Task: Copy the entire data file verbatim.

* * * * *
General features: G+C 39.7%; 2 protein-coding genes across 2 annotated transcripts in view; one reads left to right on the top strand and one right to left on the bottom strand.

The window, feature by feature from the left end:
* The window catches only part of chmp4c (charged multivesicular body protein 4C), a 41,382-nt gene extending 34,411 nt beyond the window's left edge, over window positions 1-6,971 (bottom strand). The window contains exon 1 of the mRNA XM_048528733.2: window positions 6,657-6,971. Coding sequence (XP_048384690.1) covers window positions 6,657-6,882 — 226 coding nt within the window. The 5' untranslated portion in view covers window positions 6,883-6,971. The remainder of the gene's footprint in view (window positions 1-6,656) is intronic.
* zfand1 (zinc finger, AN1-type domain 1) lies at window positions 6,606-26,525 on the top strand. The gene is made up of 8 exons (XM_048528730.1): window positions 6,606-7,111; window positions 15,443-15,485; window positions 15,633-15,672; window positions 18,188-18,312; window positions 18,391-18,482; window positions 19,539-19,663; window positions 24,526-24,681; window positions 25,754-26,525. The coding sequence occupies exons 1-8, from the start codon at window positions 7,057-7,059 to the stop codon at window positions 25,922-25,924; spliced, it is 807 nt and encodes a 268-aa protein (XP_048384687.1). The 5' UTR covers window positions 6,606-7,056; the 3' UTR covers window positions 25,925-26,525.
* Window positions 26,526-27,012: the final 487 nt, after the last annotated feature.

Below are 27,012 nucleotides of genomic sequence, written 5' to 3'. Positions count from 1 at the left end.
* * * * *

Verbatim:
General features: G+C 39.7%; 2 protein-coding genes across 2 annotated transcripts in view; one reads left to right on the top strand and one right to left on the bottom strand.

The window, feature by feature from the left end:
* The window catches only part of chmp4c (charged multivesicular body protein 4C), a 41,382-nt gene extending 34,411 nt beyond the window's left edge, over window positions 1-6,971 (bottom strand). The window contains exon 1 of the mRNA XM_048528733.2: window positions 6,657-6,971. Coding sequence (XP_048384690.1) covers window positions 6,657-6,882 — 226 coding nt within the window. The 5' untranslated portion in view covers window positions 6,883-6,971. The remainder of the gene's footprint in view (window positions 1-6,656) is intronic.
* zfand1 (zinc finger, AN1-type domain 1) lies at window positions 6,606-26,525 on the top strand. The gene is made up of 8 exons (XM_048528730.1): window positions 6,606-7,111; window positions 15,443-15,485; window positions 15,633-15,672; window positions 18,188-18,312; window positions 18,391-18,482; window positions 19,539-19,663; window positions 24,526-24,681; window positions 25,754-26,525. The coding sequence occupies exons 1-8, from the start codon at window positions 7,057-7,059 to the stop codon at window positions 25,922-25,924; spliced, it is 807 nt and encodes a 268-aa protein (XP_048384687.1). The 5' UTR covers window positions 6,606-7,056; the 3' UTR covers window positions 25,925-26,525.
* Window positions 26,526-27,012: the final 487 nt, after the last annotated feature.

Below are 27,012 nucleotides of genomic sequence, written 5' to 3'. Positions count from 1 at the left end.